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The majority of the inventory excerpts are transcripts from http://www.anastasiorojo.com however, the translations and missteps are my own. I’ve found a handful of cueras mentioned in inventory lists. Some are made of leather, others of fabric, they are cut, trimmed and in one instance lined in velvet. This is by no means exhaustive and in some entries, I’ve included non-cuera garments as they were listed.

 

1585 TESTAMENTO E INVENTARIO DE BERNARDINO VIZCARRETO, NATURAL DEL PIAMONTE Y REGIDOR DE VALLADOLID

cuera: yten una cuera de cordovan con beinte y dos botones de oro;
One jerkin of leather with twenty-two gold buttons

yten una cuera de cordovan bieja aforrada en bayeta negra
One old jerkin of leather lined with black baize

http://www.anastasiorojo.com/wp-content/uploads/2014/02/1585-VIZCARRETO.pdf

1570 INVENTARIO DE SEBASTIÁN DE SANTA CRUZ, MERCADER Y HOMBRE DE NEGOCIOS DE BURGOS.

quera: yten una quera de raso negro sajado;
a pinked/cut jerkin of black satin

yten una quera de terçiopelo negra forrada en felpa parda;
A jerkin of black velvet lined with brown plush

yten una cuera de terçiopelo berde;
An old velvet jerkin

yten un jubon de raso negro picado y pespuntado muy roto;
A very old doublet of quilted(?) black satin

una cuera guarnezida de pasamanos de oro aderezada con anbar
A jerkin decorated with gold lace and trimmed with amber(?)

yten una cuera de raso guarneçida de terçiopelo
A jerkin of satin trimmed with velvet

yten sus cuera y mangas de lo mismo
Another jerkin and sleeves of the same

http://www.anastasiorojo.com/wp-content/uploads/2013/07/1570-STA-CRUZ.pdf

 

1595 TESTAMENTARIO, INVENTARIO Y BIBLIOTECA DE GASPAR CLAVIJO, CARPINTERO MORISCO VIEJO

quera: yten una quera tapetada de cordoban bieja
An old black leather jerkin

http://www.anastasiorojo.com/wp-content/uploads/2014/08/1595-GASPAR-CLAVIJO.pdf
1571 INVENTARIO DE BIENES DEL MARQUÉS DE TÁBARA, EN SUS CASAS DE VALLADOLID

cuera: una cuera de cordovan llena de pasamanillos aforrada en terciopelo negro con mangas de lo mismo;
A leather jerkin with narrow lace lined in black velvet with sleeves of the same

otra quera de cordovan camuzada llena de rebeticos de raso negro aforrada en tafetan negro;
A leather jerkin of ( Camuzada, possibly Gamuzada – Chamois color?)  with black satin and lined with black taffeta

otra cuera picada con un pasamano biexo.
An old pinked jerkin with trim

http://www.anastasiorojo.com/wp-content/uploads/2013/07/1571-TABARA.pdf

 

“Richer than We Thought: The Material Culture in 16th Century St Augustine”

2 cordovan doublets

Goods of Dona Mayor de Arango (1570) http://elizabethancostume.net/cyte/node/239

Originally published at Centuries-Sewing. You can comment here or there.

centuriessewing: (Default)

Long have I coveted Scott Perkin’s leather jerkin, which is based off the jerkin at the Museum of London and written about in Janet Arnold’s “Pattern of Fashion”.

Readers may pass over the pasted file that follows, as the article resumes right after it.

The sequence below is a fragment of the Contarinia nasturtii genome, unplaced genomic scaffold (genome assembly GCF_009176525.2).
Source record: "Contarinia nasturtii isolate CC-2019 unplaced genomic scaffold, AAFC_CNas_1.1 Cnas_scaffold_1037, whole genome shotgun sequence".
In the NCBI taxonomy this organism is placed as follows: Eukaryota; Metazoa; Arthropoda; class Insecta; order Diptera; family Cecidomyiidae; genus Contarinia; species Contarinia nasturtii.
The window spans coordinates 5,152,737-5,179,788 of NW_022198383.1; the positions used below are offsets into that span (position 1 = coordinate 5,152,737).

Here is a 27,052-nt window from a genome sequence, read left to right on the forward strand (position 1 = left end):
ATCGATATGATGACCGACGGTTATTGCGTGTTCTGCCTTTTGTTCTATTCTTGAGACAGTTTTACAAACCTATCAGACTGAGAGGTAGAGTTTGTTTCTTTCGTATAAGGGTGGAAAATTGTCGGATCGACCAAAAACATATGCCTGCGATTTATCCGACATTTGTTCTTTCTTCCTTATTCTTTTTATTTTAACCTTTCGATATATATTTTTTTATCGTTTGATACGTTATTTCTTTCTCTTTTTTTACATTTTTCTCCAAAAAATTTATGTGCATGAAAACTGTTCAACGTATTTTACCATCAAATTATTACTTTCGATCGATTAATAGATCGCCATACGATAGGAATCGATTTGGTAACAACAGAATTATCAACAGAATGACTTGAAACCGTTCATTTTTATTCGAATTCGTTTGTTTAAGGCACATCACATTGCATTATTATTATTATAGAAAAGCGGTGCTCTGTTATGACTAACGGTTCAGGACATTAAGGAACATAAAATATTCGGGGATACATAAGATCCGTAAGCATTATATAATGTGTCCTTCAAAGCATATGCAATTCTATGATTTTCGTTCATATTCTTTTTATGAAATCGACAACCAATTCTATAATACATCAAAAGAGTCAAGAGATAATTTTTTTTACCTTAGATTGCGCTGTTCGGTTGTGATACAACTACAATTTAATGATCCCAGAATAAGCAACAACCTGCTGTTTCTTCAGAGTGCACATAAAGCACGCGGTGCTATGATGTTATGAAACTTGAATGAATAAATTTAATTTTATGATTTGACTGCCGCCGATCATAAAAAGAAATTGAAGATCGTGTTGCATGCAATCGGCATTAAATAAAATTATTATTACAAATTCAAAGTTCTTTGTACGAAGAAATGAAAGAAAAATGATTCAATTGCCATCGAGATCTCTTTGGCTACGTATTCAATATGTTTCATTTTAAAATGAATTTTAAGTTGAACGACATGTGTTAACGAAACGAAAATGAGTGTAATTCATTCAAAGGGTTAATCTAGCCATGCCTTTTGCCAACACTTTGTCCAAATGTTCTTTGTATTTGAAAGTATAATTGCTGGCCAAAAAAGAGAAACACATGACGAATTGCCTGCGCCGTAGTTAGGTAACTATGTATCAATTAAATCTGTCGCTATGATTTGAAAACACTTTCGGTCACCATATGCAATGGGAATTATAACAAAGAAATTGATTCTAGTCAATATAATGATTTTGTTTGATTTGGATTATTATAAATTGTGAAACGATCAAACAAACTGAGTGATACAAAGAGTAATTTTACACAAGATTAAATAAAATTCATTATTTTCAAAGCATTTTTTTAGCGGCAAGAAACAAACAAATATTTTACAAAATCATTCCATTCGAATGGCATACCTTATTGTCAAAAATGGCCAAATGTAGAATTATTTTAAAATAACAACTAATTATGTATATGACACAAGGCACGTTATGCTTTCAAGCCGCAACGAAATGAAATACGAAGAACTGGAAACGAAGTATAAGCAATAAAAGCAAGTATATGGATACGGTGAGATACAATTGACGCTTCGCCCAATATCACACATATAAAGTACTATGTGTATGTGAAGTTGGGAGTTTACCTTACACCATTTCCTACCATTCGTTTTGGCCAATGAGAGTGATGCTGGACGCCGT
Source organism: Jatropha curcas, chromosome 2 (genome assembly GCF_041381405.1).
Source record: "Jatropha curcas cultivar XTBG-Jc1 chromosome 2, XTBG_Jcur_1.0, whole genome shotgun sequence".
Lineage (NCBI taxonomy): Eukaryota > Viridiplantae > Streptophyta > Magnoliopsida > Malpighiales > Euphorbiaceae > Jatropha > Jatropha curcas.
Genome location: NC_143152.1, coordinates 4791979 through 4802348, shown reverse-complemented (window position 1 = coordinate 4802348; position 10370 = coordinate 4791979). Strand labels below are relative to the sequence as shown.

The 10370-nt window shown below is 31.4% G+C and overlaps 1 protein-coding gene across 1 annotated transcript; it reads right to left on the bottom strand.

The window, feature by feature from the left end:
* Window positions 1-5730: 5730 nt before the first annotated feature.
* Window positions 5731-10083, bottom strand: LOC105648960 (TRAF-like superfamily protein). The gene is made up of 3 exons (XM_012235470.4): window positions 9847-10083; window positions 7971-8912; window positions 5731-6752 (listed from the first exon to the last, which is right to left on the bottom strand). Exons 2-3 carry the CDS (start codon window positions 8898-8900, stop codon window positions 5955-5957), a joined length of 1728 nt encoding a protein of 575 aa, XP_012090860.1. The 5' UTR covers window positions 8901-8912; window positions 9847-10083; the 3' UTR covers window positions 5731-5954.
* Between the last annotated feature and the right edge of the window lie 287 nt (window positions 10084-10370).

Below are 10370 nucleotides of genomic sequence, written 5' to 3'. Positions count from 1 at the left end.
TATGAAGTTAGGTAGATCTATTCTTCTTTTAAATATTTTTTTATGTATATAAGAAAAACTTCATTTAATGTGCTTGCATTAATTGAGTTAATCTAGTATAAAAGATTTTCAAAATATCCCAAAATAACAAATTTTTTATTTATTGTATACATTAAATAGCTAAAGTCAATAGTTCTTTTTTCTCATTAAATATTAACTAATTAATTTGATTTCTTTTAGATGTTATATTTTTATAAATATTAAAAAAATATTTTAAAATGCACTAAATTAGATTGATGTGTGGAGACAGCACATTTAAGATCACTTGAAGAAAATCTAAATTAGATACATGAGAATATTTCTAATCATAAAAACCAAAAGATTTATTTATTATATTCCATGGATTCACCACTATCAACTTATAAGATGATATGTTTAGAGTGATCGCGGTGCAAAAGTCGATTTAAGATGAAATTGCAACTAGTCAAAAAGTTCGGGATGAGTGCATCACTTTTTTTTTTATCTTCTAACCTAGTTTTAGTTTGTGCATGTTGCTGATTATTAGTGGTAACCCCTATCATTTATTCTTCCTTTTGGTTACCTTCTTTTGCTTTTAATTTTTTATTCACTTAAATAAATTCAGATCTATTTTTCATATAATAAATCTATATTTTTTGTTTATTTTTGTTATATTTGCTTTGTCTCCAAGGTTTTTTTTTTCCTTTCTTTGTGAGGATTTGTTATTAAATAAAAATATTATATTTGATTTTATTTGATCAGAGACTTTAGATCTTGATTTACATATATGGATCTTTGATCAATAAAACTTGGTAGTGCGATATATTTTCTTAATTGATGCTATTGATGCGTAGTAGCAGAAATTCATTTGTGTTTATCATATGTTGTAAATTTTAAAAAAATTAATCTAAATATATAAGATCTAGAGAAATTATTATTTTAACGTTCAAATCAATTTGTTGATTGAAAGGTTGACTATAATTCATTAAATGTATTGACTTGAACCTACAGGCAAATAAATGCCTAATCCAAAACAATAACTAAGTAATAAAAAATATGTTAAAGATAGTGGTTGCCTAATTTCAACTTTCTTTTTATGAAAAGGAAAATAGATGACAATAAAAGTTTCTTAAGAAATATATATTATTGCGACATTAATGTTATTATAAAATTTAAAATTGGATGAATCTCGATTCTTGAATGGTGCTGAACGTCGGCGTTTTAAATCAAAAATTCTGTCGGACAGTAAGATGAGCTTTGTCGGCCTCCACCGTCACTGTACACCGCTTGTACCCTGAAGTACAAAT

Scott's Leather Jerkin

Scott’s Leather Jerkin

Leather Jerkin from the Museum of London

Leather Jerkin from the Museum of London

But I am not a leather worker*, I didn’t want to get a very nice hide and ruin it with my amateur attempts. So I filed the idea away in the back of my head until one night I came across some leather on eBay.

dark brown leather for the jerkin

It was cheap and looked like there was enough to make a jerkin, one press of the buy now button and I good. The blitheful glow of a new project set in. I started planning out how I wanted it to look, what buttons I would need, to slash or not to slash?

But then I realized an important question needed answering, did women ever wear leather jerkins?

The common assumption is that it’s a male garment with origins as armor, and possibly evolved into the 17th-century buff coat. (I am not an armor historian if this is incorrect please let me know.)

leatherjerkinMor

In “Patterns of Fashion”, Arnold mentions:

“Alcega gives pattern diagrams of some petticoats or skirts (‘saya’) with ‘a jerkin, a little cassock such as women use in Spain’ as Minsheu translates ‘sayuelo’; others are with a ‘cuera’, translated by Minsheu as ‘a Spanish leather jerkin’. The latter is a bodice which has apparently taken its name from the leather from which it was once made.”

The diagram referenced in the quote

Saya y cuera de pano
Language is a living thing, the meaning of words change. In my look through the English translation of Alcega’s book, I found some of the translations questionable, but I am inclined to agree. Paño or cloth, being mentioned in the layout means it is not being made from leather.

 

Lexicon Tetraglotton, an English-French-Italian-Spanish Dictionary 1660 lists the following:

Jerkin
1660 definition of jerkin
Cuera
1660 Cuera leather jerkin 1660 Cuera Cow Leather
Cordovano
1660 cordovano

 

Part 2: Digging through some Spanish and English Inventories.

 

*I did make a leather jerkin a long time ago out of chrome tanned suede cut from skirts from the thrift store. I looked like a badass female Iago in it, but I’ve learned a great deal about sewing since then.

References

http://blog.museumoflondon.org.uk/leather-jerkin-well-examined/

http://garb4guys.blogspot.com/search/label/Leather%20Jerkin

The Mauritshuis collection Anthonis Mor van Dashorst (and studio), Portrait of a Man, 1561

Libro de Geometria, Pratica, y Traça

Lexicon Tetraglotton, an English-French-Italian-Spanish Dictionary 1660

 

 

 

Originally published at Centuries-Sewing. You can comment here or there.

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